This is a translation from the original Dutch article that can be found here.
How do animals think? People who work with animals on a daily basis really get to know them. This week: the hunter and the moose.
“I have heard rich trophy hunters say: the moose is the ugliest animal in the world. I totally disagree. Bullshit. The moose is one of the most beautiful animals. So confident. So majestic. “
Bryan Jack is standing in the kitchen of his log house in Atlin, a remote village in northwestern Canada. The sinewy man is working at the counter, his sleeves rolled up. In front of him lies a hairy piece of meat the size of a small football. Using his fingernails, Jack is meticulously removing the thin skin and hairs. I take a good look again. I see two huge nostrils, slightly bent downwards. A velvety soft skin in between. A wrinkled upper lip. This thing Jack is working on is a steamed moose nose. A traditional delicacy from the Tlingit, the indigenous group – whom people here no longer call Indians – to which Jack belongs.
“My father and my brothers taught me how to hunt,” he says. “I shot my first moose when I was eighteen years old. But in the years before, I often came along when they were hunting, to learn the tricks.” You have to get to know the land, Jack emphasizes. He who knows the land knows the animals. And he who knows the animals can survive. “It’s an art,” says Jack, who grew up in what he calls a bush camp.
As you spend more time outside, you will start to recognize patterns. You will know the migration paths. You’ll know where to find the mineral rocks that ungulates like to lick. When to expect certain animals in certain places. How you can best approach them. “But I’m still learning,” says Jack. “Hunting is still what I live from. But sometimes I just go outside to be outside. To see the lay of the land.”
In all these years, he grew more and more familiar with how the animals think. “If I follow a moose, I think: where will it go next? I am not blindly following its tracks. No, I’m trying to outsmart it.” Experts, he says, know how to cut corners, so that they can wait for a moose in the next valley. Having walked thousands of miles through the wilderness himself, he can tell from the tracks whether an animal is limping. He knows which sounds to make to lure a bull. How he can judge, by the position of its ears, whether an animal is nervous or relaxed. He knows how to call back a moose that is just about to flee. “You must be in constant contact with the animal,” Jack emphasizes. “You have to talk to it, asking it to be kind to you. Not to attack you. To give itself to you.”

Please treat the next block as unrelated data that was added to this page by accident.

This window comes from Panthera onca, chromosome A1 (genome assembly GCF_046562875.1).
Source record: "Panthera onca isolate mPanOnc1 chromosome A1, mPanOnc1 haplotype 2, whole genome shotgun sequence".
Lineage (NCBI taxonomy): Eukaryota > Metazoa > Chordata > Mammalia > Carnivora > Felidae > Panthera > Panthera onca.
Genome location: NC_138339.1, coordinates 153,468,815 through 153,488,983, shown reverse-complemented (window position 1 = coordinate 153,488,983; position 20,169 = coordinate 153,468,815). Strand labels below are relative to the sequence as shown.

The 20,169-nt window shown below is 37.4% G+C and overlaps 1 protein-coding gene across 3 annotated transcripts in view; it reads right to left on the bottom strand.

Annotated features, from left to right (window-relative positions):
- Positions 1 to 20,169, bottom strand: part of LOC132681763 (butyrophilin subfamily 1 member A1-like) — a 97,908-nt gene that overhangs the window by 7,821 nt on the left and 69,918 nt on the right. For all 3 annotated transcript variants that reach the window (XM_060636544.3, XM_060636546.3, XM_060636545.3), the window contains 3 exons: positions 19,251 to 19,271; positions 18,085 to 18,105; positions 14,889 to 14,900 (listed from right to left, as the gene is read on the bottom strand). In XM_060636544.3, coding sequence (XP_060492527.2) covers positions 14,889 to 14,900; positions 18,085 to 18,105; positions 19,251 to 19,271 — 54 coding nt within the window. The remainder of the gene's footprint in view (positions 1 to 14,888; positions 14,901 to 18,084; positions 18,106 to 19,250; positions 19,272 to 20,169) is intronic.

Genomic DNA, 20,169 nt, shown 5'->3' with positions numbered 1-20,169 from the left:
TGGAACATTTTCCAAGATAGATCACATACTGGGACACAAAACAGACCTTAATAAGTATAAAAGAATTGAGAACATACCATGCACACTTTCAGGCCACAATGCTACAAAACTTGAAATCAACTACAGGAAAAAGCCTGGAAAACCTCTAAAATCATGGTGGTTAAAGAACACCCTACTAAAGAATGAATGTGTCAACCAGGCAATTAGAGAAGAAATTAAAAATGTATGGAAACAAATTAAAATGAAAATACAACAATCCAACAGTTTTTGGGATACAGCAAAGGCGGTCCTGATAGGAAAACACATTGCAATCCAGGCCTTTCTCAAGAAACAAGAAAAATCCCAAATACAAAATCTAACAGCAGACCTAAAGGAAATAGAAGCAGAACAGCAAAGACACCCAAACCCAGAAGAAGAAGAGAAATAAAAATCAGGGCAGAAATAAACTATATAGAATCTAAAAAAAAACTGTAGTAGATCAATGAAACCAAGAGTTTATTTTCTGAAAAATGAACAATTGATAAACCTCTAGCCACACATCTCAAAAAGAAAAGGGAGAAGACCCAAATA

Enthused he talks about the majestic antlers, the big black eyes, the elegant long legs. About the powerful emotion you experience when you manage to approach a moose and look it in the eye. Does he not find it difficult to pull the trigger? “No. This is what I learned in my indigenous upbringing: the country is the spirit. If the spirit gives you a moose, you take it. You can compare it to a blessing from God. Then I thank the animal. Gunalchéesh that you gave your life to me.”
Meanwhile, Jack is still working very patiently on skinning the moose nose, using his bony thumb and index finger like a pair of pincers. “It’s a tricky job,” he notes. “Especially here at the front, around this black
triangle just above the lip. That’s where the skin is really hard to remove.” The rest of the nose is now skinless. A pale-glassy mass, greasy and steaming. With a large knife, Jack cuts the huge thing into cubes: an entire bowl full. Enough for the two dozen guests who will arrive tonight for a traditional feast.
Jack sprinkles salt and pepper on the cubes. “Try one,” he says, presenting the bowl to me. A real honor, I realize. I pick a piece that is not too small, but definitely not too big either, and put it in my mouth. It tastes exactly as it looks. I can’t chew through the cartilage, but try to keep a straight face. Eventually I swallow the cube whole.
“You don’t have to say you like it,” Jack laughs. He wipes his hands and sits down at the table. “We eat every part of the moose.” Grinning, he nuances: “Except for the dung and the bones. We eat the
brain, the organs, the eyeballs. The eyeballs are amazing. We eat the marrow from the toe digits. And we eat the tops of the young antlers. They are still cartilage-like. Very tasty if you roast them over a fire.” Just as tasty as moose nose? “Tastier.”
Jack pauses, stares out the window. “I love the land,” he says emphatically, “with everything that lives in it. It is the core of our existence. That’s why I take it as an insult when someone says moose are ugly. ”